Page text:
From Middle English jelous, gelous, gelus, from Old French jalous, from Late Latin zelosus, from Ancient Greek ζῆλος (zêlos, “zeal, jealousy”). Doublet of zealous.
- IPA(key): /ˈdʒɛləs/
- Hyphenation: jeal‧ous
- Rhymes: -ɛləs
jealous (comparative jealouser or more jealous, superlative jealousest or most jealous)
- Suspecting rivalry in love; troubled by worries that one might have been replaced in someone's affections; suspicious of a lover's or spouse's fidelity. [from 13th c.]
1887, H. Rider Haggard, She: A History of Adventure:
She stopped, and laid her hand upon his golden head, and then bent down and kissed his brow with a chastened abandonment of tenderness that would have been beautiful to behold had not the sight cut me to the heart - for I was jealous!
- Protective, zealously guarding, careful in the protection of something one has or appreciates. [from 14th c.]
- For you must not worship any other god, for the Lord, whose name is Jehovah, is a jealous God. —Exodus 34:14 (NET)
- Envious; feeling resentful or angered toward someone for a perceived advantage or success, material or otherwise. [from 14th c.]
1891, Oscar Wilde, The Picture of Dorian Gray:
I am jealous of everything whose beauty does not die.
1899, Mark Twain, The Man That Corrupted Hadleyburg:
The neighbouring towns were jealous of this honourable supremacy.
- Suspecting, suspicious.
1823, Walter Scott, Quentin Durward:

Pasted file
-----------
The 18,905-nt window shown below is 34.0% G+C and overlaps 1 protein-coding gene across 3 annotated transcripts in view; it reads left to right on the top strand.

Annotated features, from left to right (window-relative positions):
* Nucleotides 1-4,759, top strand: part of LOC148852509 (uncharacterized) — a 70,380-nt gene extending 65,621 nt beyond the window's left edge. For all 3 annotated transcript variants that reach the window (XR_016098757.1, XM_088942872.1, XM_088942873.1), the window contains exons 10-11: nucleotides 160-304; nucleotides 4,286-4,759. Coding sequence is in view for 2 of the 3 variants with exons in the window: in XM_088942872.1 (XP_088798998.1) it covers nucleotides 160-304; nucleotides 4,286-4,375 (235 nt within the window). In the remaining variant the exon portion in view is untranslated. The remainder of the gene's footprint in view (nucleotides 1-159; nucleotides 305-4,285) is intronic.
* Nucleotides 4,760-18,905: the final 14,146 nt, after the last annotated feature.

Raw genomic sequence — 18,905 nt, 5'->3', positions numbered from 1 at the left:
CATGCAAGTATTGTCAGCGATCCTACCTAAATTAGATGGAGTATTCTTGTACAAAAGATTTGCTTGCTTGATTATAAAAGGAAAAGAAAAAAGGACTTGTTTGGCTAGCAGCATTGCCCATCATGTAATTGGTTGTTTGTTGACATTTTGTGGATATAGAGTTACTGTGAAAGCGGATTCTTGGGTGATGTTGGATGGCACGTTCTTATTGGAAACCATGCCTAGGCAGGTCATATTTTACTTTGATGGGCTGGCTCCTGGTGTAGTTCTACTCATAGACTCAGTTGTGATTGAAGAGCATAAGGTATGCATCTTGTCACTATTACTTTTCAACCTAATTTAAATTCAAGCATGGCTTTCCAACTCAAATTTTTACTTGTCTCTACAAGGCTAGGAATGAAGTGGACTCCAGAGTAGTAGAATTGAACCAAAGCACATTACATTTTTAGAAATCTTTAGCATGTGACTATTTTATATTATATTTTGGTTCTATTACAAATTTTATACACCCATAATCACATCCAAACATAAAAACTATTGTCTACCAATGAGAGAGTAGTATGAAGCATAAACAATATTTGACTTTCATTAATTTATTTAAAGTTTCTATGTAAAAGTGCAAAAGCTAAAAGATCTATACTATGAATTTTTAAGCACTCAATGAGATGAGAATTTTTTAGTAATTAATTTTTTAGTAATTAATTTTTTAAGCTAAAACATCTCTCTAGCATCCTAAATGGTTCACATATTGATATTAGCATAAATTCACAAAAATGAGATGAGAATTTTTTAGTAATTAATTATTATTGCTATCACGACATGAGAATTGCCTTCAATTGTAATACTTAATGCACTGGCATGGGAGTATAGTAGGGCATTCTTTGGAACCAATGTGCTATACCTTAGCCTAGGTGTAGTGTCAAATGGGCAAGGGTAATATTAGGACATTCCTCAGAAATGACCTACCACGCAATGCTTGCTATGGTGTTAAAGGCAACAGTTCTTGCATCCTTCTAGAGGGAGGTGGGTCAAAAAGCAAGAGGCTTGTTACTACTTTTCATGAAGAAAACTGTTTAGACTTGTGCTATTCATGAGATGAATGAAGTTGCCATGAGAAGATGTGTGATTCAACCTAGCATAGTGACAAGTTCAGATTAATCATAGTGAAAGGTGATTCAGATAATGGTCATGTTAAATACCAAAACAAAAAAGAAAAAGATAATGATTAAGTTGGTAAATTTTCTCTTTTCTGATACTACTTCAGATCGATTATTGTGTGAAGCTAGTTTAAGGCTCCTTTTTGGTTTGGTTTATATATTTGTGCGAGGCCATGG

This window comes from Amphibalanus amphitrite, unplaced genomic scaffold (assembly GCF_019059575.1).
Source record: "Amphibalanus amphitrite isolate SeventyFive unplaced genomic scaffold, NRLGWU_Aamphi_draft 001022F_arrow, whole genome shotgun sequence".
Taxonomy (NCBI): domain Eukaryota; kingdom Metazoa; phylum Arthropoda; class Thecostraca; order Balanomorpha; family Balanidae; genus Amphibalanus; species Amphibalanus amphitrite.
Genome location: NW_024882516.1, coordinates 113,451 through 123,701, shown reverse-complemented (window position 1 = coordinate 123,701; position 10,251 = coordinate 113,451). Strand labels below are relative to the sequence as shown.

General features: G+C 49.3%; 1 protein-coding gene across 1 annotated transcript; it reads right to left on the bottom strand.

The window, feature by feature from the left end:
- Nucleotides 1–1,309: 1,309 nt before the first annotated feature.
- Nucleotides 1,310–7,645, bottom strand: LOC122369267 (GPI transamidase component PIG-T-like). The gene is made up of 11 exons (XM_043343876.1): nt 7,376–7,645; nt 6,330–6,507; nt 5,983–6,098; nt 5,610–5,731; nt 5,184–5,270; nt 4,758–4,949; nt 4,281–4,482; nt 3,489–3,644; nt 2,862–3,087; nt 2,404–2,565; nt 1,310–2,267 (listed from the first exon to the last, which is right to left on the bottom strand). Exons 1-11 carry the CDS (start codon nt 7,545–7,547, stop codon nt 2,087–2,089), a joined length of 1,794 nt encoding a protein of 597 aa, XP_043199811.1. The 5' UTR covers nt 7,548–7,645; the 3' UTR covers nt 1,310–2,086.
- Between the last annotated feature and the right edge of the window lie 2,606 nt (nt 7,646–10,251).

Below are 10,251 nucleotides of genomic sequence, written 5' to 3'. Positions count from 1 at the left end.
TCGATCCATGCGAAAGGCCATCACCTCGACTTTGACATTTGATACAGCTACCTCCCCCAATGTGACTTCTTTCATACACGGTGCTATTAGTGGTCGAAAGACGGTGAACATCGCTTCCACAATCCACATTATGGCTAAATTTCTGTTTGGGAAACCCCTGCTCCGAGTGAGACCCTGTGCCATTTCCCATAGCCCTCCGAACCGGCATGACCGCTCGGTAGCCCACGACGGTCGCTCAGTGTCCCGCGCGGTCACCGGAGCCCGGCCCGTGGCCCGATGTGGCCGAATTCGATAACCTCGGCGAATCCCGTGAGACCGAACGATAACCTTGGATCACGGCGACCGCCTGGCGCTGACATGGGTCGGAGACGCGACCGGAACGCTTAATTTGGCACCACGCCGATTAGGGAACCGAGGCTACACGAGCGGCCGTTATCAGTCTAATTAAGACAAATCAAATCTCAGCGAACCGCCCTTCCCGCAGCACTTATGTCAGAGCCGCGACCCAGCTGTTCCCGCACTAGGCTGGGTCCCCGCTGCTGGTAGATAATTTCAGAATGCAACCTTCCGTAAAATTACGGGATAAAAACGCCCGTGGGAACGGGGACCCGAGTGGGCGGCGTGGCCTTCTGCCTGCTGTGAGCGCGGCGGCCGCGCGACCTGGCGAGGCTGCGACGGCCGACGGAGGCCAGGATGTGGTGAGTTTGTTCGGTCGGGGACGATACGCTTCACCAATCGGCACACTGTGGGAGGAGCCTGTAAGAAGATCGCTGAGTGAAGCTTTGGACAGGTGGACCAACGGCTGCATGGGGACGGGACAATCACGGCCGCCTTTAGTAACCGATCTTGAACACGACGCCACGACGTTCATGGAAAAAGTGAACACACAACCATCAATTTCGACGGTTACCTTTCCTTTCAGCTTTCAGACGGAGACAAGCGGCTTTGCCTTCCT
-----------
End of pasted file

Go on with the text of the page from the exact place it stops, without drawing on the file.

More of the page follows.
At length [...] the Duke demanded to know of Durward who his guide was, [...] and wherefore he had been led to entertain suspicion of him. To the first of these questions Quentin Durward answered by naming Hayraddin Maugrabin, the Bohemian; [...] and in reply to the third point he mentioned what had happened in the Franciscan convent near Namur, how the Bohemian had been expelled from the holy house, and how, jealous of his behaviour, he had dogged him to a rendezvous with one of William de la Marck's lanzknechts, where he overheard them arrange a plan for surprising the ladies who were under his protection.
Some usage guides seek to distinguish "jealous" from “envious”, using jealous to mean “protective of one’s own position or possessions” – one “jealously guards what one has” – and envious to mean “desirous of others’ position or possessions” – one “envies what others have”.  This distinction is also maintained in the psychological and philosophical literature. However, this distinction is not always reflected in usage, as reflected in the quotations of famous authors (above) using the word jealous in the sense “envious (of the possessions of others)”.
suspecting rivalry in love; fearful of being replaced, in position or in affection
protective, guarding; careful in the protection of something one has or appreciates
envious; feeling resentful of someone for a perceived advantage, material or otherwise
- The translations below need to be checked and inserted above into the appropriate translation tables, removing any numbers. Numbers do not necessarily match those in definitions. See instructions at Wiktionary:Entry layout § Translations.
Translations to be checked